If social sciences and humanities are not your cup of tea, these fast-track programs also offered science subjects such as medicine and health sciences, computing, architecture, and sports science and management.
How does the program work?
Both UB and Bond University offer flexible entry in January, May and September. In an accelerated degree, you would cover the same modules and materials and get the same qualification at the end as you would on a regular, three-year degree, only in less time.
At UB, the academic year is divided into four terms compared to the regular three terms (allowing for summer holiday) or the semester system. One term consists of 10 weeks with 2-3 hours lectures and 1-hour seminars for each subject each week. In my case, I had about 10 hours of lecture (2 for politics, 2 for economics, 3 for law) and 3 hours of seminars (1 hour for each subject) each week. Similar to other universities, assignments come in the form of essays, presentations, and quizzes.
What I learned from my experience
This is my personal reflection on pursuing a bachelor’s degree in only two years:
- Courses/subject choices: Although many universities offer accelerated degrees in many subjects, you may not always find the courses you like offered in accelerated format. Regular universities still provide a lot more subjects to choose from.
- Time: A two-year degree has its own pros and cons. The program would be ideal for a subset of students, such as those who take time off work to study, mature students who have other commitments, or students with clear focus and interest, as they will finish their degree in the fastest time possible. However, they won’t have as much holiday during the academic year, which means less opportunity for internships and work/industry placement, study abroad, and holiday work. College can also be one of the best times for personal growth and exploration (and fun!). Two years is a short time; it’ll be over so fast and you’ll finish your college experience earlier than everyone else. You won’t get to spend as much time with your college friends.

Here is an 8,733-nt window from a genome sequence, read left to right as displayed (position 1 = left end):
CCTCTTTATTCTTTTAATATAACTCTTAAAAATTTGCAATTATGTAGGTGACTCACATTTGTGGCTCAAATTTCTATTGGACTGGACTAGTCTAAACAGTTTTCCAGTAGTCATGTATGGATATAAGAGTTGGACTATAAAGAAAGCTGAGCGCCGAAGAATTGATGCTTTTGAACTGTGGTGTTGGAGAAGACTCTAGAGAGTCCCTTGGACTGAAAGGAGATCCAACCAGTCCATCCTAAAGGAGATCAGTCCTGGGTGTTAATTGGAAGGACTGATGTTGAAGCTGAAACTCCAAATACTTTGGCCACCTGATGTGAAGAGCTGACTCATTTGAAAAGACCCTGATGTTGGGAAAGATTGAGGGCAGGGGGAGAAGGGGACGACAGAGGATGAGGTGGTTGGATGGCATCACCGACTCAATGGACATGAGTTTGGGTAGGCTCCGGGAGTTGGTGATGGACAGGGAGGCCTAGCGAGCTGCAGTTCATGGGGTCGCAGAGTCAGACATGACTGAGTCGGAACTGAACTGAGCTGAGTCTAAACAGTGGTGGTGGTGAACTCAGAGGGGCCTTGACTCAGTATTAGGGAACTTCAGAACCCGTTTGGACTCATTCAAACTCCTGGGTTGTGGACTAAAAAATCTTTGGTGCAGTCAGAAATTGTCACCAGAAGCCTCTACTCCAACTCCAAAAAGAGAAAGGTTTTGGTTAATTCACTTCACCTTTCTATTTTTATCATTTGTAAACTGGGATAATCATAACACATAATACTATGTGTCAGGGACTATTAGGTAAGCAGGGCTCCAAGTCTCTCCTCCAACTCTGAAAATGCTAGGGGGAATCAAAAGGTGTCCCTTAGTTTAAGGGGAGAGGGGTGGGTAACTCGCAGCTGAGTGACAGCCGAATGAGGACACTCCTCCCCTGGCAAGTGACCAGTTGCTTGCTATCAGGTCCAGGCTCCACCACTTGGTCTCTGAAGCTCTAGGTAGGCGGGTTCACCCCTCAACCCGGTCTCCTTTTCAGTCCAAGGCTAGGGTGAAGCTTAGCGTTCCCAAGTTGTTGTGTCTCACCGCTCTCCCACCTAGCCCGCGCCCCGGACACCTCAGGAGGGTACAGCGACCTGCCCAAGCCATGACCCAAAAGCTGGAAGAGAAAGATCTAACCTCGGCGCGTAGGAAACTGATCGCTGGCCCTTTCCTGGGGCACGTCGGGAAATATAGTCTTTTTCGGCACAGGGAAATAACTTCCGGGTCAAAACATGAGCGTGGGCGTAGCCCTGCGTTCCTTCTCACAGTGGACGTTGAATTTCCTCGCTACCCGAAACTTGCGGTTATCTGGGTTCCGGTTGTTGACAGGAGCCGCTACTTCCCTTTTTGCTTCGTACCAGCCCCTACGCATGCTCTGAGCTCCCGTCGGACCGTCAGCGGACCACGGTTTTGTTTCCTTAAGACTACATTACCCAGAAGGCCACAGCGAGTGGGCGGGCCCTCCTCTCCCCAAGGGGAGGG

- Academic study: Module choices and classes in a fast-track bachelor’s degree can feel restrictive as you’ll need to complete the core subjects’ requirements for your degree and you may not have as much flexibility, depth and breadth to explore your own course subject(s) or other academic interests. You have to work hard and manage your time well as accelerated learning means accelerated assessments! Missing classes and other acts of negligence will have more significant, consequential impact as you don’t have much time to complete your degree (otherwise it will defeat the purpose of an accelerated degree). But don’t worry, if you keep organized and stay on top of things, you’ll still have time for fun, travel and being social with your friends!
- Finance: You will save money on tuition fees and living cost. Tuition fees are roughly the same as in other UK universities, but you will save a year worth of these and living cost, and you will start earning earlier before your peers. This is one of the main benefits of a fast-track degree!
- Post-university career: You will have to start thinking and planning earlier about what you want to do after you graduate. Finishing your degree earlier means you can go into the job market or further studies faster, but it also means that you have to prepare for it earlier during your degree. On top of the academic pressure, you may have to start applying for jobs and postgraduate courses before you graduate to ensure that there’s no gap after finishing your degree.
All in all, I had a great time during my university and would recommend it with confidence if you’re looking for a different experience or just want to accelerate your career! Feel free to contact me to ask more questions.